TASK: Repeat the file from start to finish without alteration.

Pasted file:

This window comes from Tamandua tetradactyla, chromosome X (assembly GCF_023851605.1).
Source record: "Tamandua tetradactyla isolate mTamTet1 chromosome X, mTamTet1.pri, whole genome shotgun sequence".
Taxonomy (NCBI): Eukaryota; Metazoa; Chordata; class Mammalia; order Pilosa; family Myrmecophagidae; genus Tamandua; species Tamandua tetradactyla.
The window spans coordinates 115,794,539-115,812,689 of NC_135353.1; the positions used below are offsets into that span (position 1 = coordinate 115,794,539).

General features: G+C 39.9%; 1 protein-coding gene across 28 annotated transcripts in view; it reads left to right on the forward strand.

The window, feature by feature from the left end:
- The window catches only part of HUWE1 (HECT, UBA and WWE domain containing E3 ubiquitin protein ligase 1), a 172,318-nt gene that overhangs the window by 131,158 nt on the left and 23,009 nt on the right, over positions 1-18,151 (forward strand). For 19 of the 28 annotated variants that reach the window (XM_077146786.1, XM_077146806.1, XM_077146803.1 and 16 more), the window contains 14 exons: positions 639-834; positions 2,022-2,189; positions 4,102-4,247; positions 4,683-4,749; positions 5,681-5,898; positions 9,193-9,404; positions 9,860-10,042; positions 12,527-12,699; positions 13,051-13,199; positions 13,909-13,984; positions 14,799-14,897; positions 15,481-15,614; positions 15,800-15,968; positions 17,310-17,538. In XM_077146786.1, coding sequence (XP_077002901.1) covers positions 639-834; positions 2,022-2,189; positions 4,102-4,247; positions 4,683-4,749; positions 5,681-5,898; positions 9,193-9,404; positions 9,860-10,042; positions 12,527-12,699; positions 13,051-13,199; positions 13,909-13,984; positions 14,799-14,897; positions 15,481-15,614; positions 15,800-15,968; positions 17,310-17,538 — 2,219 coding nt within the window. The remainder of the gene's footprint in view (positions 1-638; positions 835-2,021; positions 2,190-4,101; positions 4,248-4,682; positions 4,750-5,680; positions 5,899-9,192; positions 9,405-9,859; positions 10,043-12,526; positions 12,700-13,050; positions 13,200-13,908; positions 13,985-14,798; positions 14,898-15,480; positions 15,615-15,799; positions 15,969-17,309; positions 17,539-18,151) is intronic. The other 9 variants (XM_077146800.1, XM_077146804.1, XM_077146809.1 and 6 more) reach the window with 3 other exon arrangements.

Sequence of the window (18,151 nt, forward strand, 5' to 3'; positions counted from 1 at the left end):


This window comes from Tamandua tetradactyla, chromosome X (assembly GCF_023851605.1).
Source record: "Tamandua tetradactyla isolate mTamTet1 chromosome X, mTamTet1.pri, whole genome shotgun sequence".
Taxonomy (NCBI): Eukaryota; Metazoa; Chordata; class Mammalia; order Pilosa; family Myrmecophagidae; genus Tamandua; species Tamandua tetradactyla.
The window spans coordinates 115,794,539-115,812,689 of NC_135353.1; the positions used below are offsets into that span (position 1 = coordinate 115,794,539).

General features: G+C 39.9%; 1 protein-coding gene across 28 annotated transcripts in view; it reads left to right on the forward strand.

The window, feature by feature from the left end:
- The window catches only part of HUWE1 (HECT, UBA and WWE domain containing E3 ubiquitin protein ligase 1), a 172,318-nt gene that overhangs the window by 131,158 nt on the left and 23,009 nt on the right, over positions 1-18,151 (forward strand). For 19 of the 28 annotated variants that reach the window (XM_077146786.1, XM_077146806.1, XM_077146803.1 and 16 more), the window contains 14 exons: positions 639-834; positions 2,022-2,189; positions 4,102-4,247; positions 4,683-4,749; positions 5,681-5,898; positions 9,193-9,404; positions 9,860-10,042; positions 12,527-12,699; positions 13,051-13,199; positions 13,909-13,984; positions 14,799-14,897; positions 15,481-15,614; positions 15,800-15,968; positions 17,310-17,538. In XM_077146786.1, coding sequence (XP_077002901.1) covers positions 639-834; positions 2,022-2,189; positions 4,102-4,247; positions 4,683-4,749; positions 5,681-5,898; positions 9,193-9,404; positions 9,860-10,042; positions 12,527-12,699; positions 13,051-13,199; positions 13,909-13,984; positions 14,799-14,897; positions 15,481-15,614; positions 15,800-15,968; positions 17,310-17,538 — 2,219 coding nt within the window. The remainder of the gene's footprint in view (positions 1-638; positions 835-2,021; positions 2,190-4,101; positions 4,248-4,682; positions 4,750-5,680; positions 5,899-9,192; positions 9,405-9,859; positions 10,043-12,526; positions 12,700-13,050; positions 13,200-13,908; positions 13,985-14,798; positions 14,898-15,480; positions 15,615-15,799; positions 15,969-17,309; positions 17,539-18,151) is intronic. The other 9 variants (XM_077146800.1, XM_077146804.1, XM_077146809.1 and 6 more) reach the window with 3 other exon arrangements.

Sequence of the window (18,151 nt, forward strand, 5' to 3'; positions counted from 1 at the left end):